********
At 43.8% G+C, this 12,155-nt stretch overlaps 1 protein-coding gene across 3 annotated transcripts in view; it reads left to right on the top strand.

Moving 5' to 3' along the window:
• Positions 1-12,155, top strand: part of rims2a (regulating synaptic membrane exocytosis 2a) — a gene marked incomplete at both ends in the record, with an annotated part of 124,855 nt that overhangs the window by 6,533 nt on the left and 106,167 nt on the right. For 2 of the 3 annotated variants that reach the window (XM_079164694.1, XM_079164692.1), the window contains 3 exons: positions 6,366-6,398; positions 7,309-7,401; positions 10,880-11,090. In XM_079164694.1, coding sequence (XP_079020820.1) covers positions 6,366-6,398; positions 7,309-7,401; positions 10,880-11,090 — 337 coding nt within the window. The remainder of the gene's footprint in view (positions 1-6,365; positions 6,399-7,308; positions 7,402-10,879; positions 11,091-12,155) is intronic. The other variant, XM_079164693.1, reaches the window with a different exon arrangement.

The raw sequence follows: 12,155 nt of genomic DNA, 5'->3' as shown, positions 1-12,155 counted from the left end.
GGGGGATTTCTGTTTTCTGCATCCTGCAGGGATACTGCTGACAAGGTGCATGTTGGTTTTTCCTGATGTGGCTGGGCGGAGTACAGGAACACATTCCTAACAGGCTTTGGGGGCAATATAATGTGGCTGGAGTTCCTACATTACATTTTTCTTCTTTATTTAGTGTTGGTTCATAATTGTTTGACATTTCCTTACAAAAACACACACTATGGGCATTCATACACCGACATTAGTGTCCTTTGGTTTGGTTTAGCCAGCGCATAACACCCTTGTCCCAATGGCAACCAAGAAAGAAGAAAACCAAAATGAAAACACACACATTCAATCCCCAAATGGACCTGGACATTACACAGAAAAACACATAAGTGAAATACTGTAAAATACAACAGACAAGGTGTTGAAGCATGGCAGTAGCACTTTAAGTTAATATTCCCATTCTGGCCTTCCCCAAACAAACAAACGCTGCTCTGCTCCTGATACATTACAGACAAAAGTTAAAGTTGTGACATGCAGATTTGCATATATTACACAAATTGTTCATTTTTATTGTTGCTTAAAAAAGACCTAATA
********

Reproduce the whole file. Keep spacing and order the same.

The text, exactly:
At 43.8% G+C, this 12,155-nt stretch overlaps 1 protein-coding gene across 3 annotated transcripts in view; it reads left to right on the top strand.

Moving 5' to 3' along the window:
• Positions 1-12,155, top strand: part of rims2a (regulating synaptic membrane exocytosis 2a) — a gene marked incomplete at both ends in the record, with an annotated part of 124,855 nt that overhangs the window by 6,533 nt on the left and 106,167 nt on the right. For 2 of the 3 annotated variants that reach the window (XM_079164694.1, XM_079164692.1), the window contains 3 exons: positions 6,366-6,398; positions 7,309-7,401; positions 10,880-11,090. In XM_079164694.1, coding sequence (XP_079020820.1) covers positions 6,366-6,398; positions 7,309-7,401; positions 10,880-11,090 — 337 coding nt within the window. The remainder of the gene's footprint in view (positions 1-6,365; positions 6,399-7,308; positions 7,402-10,879; positions 11,091-12,155) is intronic. The other variant, XM_079164693.1, reaches the window with a different exon arrangement.

The raw sequence follows: 12,155 nt of genomic DNA, 5'->3' as shown, positions 1-12,155 counted from the left end.
GGGGGATTTCTGTTTTCTGCATCCTGCAGGGATACTGCTGACAAGGTGCATGTTGGTTTTTCCTGATGTGGCTGGGCGGAGTACAGGAACACATTCCTAACAGGCTTTGGGGGCAATATAATGTGGCTGGAGTTCCTACATTACATTTTTCTTCTTTATTTAGTGTTGGTTCATAATTGTTTGACATTTCCTTACAAAAACACACACTATGGGCATTCATACACCGACATTAGTGTCCTTTGGTTTGGTTTAGCCAGCGCATAACACCCTTGTCCCAATGGCAACCAAGAAAGAAGAAAACCAAAATGAAAACACACACATTCAATCCCCAAATGGACCTGGACATTACACAGAAAAACACATAAGTGAAATACTGTAAAATACAACAGACAAGGTGTTGAAGCATGGCAGTAGCACTTTAAGTTAATATTCCCATTCTGGCCTTCCCCAAACAAACAAACGCTGCTCTGCTCCTGATACATTACAGACAAAAGTTAAAGTTGTGACATGCAGATTTGCATATATTACACAAATTGTTCATTTTTATTGTTGCTTAAAAAAGACCTAATA